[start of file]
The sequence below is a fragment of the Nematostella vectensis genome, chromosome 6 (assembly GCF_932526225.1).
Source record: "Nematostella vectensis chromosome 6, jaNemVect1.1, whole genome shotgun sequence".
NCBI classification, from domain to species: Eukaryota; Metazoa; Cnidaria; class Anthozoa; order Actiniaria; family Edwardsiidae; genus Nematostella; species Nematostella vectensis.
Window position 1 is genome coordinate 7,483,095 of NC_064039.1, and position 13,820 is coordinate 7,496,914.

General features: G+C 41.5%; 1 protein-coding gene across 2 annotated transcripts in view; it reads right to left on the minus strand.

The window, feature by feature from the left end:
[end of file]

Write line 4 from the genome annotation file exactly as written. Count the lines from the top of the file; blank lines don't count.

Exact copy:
Window position 1 is genome coordinate 7,483,095 of NC_064039.1, and position 13,820 is coordinate 7,496,914.